Calling Time is a 40 speaker sound installation created for the Whitechapel Bell Foundry and commissioned by Whitechapel Gallery.
Calling Time brings together the sounds of 40 bells, from around the world, all originally cast at Whitechapel Bell Foundry, in a unique and epic change ringing score that allows the foundry’s bells, made over its 447 year history, to ring out together.
The Whitechapel Bell Foundry was founded in 1570, with a history of operation in the Whitechapel area since 1420, making tower, carillon, tolling and hand bells all of which feature in this sound work, including a silent marker to the very last bell cast at the foundry on 22 March 2017 which will be heard for the first time on the opening of the new Museum of London.
Calling Time brings together bell recordings created with the help of ringers, tower masters, vicars, congregations and friends around the world from Africa, America, Australia, Canada, Europe, India and New Zealand to return their call to their place of design and manufacture. Bells range from world icons such as the Liberty Bell and Big Ben to local treasures such as the Killinghall bell rung by Elsie who was baptized at the church 90 years ago and has been ringing the bell for 31 years.
Smith’s new score is based on the traditional method of change ringing that emerged in the 17th century and allowed ringers to accurately combine the sounds of their bells to create mathematical permutations of the number of bells on which they ring. Change ringing follows a set of rules including that any bell can only change position in the ring by one place at a time and no order of bells may ever be repeated. A score that includes over 5000 changes of position is called a peal. To ring a full peal – the full extent of permutations possible on a set of numbers – is a feat rarely achievable on a larger tower of 8 bells which takes 18 hours. On the 40 bells presented in this work, a full extent would take seven hundred and fifty-five non-nillion, six hundred and ten octillion years to complete which is 522259370000000000000000000000 times the age of the universe.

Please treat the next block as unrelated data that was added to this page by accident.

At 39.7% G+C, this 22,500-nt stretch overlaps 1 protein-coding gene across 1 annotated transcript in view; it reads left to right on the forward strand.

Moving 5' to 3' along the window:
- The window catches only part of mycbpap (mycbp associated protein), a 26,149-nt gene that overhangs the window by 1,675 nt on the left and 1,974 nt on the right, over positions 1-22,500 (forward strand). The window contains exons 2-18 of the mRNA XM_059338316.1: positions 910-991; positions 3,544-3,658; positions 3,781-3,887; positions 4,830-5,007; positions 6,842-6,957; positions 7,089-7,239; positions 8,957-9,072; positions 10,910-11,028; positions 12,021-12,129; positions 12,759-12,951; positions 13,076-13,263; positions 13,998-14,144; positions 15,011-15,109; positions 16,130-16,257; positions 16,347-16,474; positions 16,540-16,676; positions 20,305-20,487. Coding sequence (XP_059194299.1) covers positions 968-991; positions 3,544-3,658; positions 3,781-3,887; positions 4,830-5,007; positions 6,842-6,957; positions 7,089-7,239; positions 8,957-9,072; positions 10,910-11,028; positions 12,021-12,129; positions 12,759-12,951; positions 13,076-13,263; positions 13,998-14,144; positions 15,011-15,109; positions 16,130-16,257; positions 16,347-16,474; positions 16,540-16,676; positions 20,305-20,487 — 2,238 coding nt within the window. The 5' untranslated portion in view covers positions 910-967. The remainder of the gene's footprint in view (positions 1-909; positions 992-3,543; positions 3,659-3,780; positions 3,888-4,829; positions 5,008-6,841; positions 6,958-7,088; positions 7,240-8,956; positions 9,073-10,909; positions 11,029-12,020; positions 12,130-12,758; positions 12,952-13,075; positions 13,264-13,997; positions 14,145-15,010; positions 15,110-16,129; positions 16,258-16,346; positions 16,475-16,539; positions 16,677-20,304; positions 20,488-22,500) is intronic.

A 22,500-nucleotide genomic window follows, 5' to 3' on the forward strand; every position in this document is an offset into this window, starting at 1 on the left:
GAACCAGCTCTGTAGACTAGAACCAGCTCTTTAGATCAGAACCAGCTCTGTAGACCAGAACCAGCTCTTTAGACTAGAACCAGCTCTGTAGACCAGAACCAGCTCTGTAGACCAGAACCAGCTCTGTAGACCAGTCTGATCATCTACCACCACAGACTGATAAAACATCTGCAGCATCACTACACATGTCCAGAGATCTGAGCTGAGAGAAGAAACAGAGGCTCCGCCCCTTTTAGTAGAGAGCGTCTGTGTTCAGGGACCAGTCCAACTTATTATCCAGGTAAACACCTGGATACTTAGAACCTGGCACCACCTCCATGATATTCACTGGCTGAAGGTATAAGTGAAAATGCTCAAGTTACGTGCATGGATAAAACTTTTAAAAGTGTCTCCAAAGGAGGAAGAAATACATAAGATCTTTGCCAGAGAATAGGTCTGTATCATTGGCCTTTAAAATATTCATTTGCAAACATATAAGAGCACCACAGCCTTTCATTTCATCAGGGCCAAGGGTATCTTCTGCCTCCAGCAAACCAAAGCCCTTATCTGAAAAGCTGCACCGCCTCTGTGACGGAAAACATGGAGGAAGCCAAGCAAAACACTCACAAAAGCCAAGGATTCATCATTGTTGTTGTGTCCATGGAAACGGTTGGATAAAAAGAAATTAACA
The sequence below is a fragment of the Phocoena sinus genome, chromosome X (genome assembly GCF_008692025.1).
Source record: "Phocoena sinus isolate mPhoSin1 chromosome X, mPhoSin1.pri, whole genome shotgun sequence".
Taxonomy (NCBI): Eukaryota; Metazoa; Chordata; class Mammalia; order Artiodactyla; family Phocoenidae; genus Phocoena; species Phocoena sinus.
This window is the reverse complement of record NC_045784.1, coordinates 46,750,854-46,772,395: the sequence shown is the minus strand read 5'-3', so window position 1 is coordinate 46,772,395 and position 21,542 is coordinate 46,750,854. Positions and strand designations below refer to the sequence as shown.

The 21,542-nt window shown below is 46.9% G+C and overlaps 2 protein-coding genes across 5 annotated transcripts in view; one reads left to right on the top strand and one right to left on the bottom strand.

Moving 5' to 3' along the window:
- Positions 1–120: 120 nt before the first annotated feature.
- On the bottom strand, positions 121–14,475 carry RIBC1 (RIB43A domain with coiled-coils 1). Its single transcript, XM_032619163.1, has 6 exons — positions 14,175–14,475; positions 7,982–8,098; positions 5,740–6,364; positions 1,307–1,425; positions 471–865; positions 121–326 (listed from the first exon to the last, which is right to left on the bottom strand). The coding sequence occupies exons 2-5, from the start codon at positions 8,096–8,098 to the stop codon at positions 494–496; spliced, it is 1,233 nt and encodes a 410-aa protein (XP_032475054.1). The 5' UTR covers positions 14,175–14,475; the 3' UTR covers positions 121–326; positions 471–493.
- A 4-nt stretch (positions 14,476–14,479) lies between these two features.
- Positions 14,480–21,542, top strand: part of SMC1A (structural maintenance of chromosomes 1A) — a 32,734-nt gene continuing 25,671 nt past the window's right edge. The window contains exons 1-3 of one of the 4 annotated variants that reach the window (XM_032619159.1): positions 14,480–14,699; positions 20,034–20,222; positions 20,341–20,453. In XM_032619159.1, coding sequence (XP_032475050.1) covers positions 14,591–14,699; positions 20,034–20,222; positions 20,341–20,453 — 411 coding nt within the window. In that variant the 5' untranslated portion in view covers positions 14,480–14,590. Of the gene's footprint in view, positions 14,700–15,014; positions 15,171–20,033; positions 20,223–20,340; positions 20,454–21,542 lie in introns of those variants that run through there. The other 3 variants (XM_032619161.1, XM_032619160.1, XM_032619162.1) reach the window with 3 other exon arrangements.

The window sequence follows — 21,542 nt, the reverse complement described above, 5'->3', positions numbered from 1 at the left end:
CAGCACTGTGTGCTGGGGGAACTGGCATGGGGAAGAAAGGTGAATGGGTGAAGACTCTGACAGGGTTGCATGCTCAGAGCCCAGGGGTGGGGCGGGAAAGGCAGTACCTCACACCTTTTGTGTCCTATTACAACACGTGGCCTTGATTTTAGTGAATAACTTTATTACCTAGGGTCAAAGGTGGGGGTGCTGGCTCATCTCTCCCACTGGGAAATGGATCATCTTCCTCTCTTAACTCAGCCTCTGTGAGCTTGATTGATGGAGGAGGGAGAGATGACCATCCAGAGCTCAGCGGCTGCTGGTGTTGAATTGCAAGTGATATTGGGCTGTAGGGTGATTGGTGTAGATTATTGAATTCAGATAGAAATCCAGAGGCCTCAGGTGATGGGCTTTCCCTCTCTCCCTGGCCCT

Smith’s score shares a micro section of this potential – adapting the 40 line row to allow bells to fire together, weaving harmonies across bells that were never designed to ring together as a sonnet to their place of birth. Unlike bells designed to sit together, this eclectic gathering of unique bells form a chromatic set whose semi-tone divisions result in an industrial sound reminiscent of the workings of the foundry itself.
For their installation at Whitechapel Bell Foundry, 40 speakers were installed, each dedicated to a particular bell in the score, to create an immersive sound installation, forming two concentric ringing circles running from largest to smallest bell and including a live bell performed by hammer. Details of all the bells and their histories accompany each speaker and the workings of the score were also presented in the space.